Several years ago I witnessed an RCMP officer use a still/video camera in just this manner when documenting the scene of a backcountry accident that resulted in a death. The officer, myself and another SAR member were sent in to a precarious and inaccessible location to retrieve the body. Since it was unlikely that we would ever be able to get into the area again,it was important to document the scene as completely as possible. The officer also recorded the helicopter approach and departure for completeness.
If any reader knows of a good solution to stream live video from the field I would be interested to hear about it.
As I wrote in my previous article, the biggest battery drains in a smart phone are the cellular radio, followed by the device’s screen. The GPS receiver by comparison does not draw much power. Using an application to log your track as you search shouldn’t draw too much power, as long as you keep it in your pocket. SAR members could use email to send their track data to the command centre rather than physically bringing their GPS device to have the data downloaded.
There are a few applications I know of that just record track data; one is My Tracks (Android), and the other is AntiMap Log (Android/ iPhone). There are many applications that can record tracks, but include too many other features, such as map downloading, that would likely drain the battery since that makes significant use of the cellular radio.
My only criticism of these track loggers, which is the same for all GPS devices, is this; logging a track and not logging the estimated accuracy of the data turns the application from a scientific instrument to a sort of toy. If such a track is displayed on a SAR planning map there would be no way to tell how accurate the track is, which is important when deciding whether an area has been properly searched.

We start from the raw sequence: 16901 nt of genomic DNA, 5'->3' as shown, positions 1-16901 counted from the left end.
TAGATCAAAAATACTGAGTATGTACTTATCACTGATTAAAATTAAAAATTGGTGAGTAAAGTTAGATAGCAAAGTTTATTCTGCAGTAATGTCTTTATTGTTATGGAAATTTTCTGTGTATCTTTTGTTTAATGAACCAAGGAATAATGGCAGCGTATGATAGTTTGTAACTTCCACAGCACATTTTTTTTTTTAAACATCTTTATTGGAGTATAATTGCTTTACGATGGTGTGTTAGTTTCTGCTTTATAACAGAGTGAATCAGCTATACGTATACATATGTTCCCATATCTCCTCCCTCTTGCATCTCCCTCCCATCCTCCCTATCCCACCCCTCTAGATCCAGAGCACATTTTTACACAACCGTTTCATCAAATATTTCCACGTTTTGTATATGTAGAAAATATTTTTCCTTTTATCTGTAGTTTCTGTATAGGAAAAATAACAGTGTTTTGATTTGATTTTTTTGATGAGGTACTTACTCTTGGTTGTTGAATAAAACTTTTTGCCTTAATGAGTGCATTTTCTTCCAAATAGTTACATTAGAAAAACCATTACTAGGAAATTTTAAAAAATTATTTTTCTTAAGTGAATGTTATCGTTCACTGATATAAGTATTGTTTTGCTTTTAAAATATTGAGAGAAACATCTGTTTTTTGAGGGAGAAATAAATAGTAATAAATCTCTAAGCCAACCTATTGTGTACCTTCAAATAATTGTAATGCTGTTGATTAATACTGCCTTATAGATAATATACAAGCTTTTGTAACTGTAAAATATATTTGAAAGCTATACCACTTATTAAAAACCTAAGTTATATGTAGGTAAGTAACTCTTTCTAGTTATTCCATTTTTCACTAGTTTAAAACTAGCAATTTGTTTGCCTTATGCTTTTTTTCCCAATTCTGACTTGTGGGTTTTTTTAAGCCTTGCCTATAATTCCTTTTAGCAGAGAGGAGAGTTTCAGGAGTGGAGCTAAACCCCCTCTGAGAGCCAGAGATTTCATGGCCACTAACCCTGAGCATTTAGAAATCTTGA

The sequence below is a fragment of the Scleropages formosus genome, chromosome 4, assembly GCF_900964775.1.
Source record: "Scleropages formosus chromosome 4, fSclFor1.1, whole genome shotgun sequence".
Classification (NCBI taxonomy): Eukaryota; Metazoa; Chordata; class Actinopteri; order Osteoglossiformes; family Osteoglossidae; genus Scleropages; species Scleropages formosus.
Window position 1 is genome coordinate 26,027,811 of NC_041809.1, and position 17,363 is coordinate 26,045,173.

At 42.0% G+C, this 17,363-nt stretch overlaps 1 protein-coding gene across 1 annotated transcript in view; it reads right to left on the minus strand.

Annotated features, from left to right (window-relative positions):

As an example, while using an Android phone on an urban trail recently, the GPS told me with great certainty that I was 5 kilometres from where I actually was. The biggest issue with this was that it claimed that it knew to within 200m where I was. So not only was the device wrong in determining the position, it was even more wrong in determining the accuracy.
Having rescued many people with smart phones, I tend to ask them if they could determine their position by using the map on the phone. Most of the time I get one of two answers: first, the phone’s battery is dead, or second, the GPS showed them far away from where they thought they were, and kept jumping around (a symptom of a bad GPS fix).
One final thought about how SAR members can use smart phones involved the ability to access the internet and look up information. Another example I witnessed was when a subject told us a drug they had been prescribed, a member of my team who is also a registered nurse was able to look up the drug and find out more information on it’s physiological effects on the patient.
Given how useful the smart phone has become, and that SAR members regularly use them in the wilderness, how should we protect them so they work when the weather is cold and wet? There’s lots of protective cases out there. If any reader has a particularly good suggestion on what case works well in the wilderness, please reply below.
What do you use to protect your smart phone day-to-day and in the great outdoors?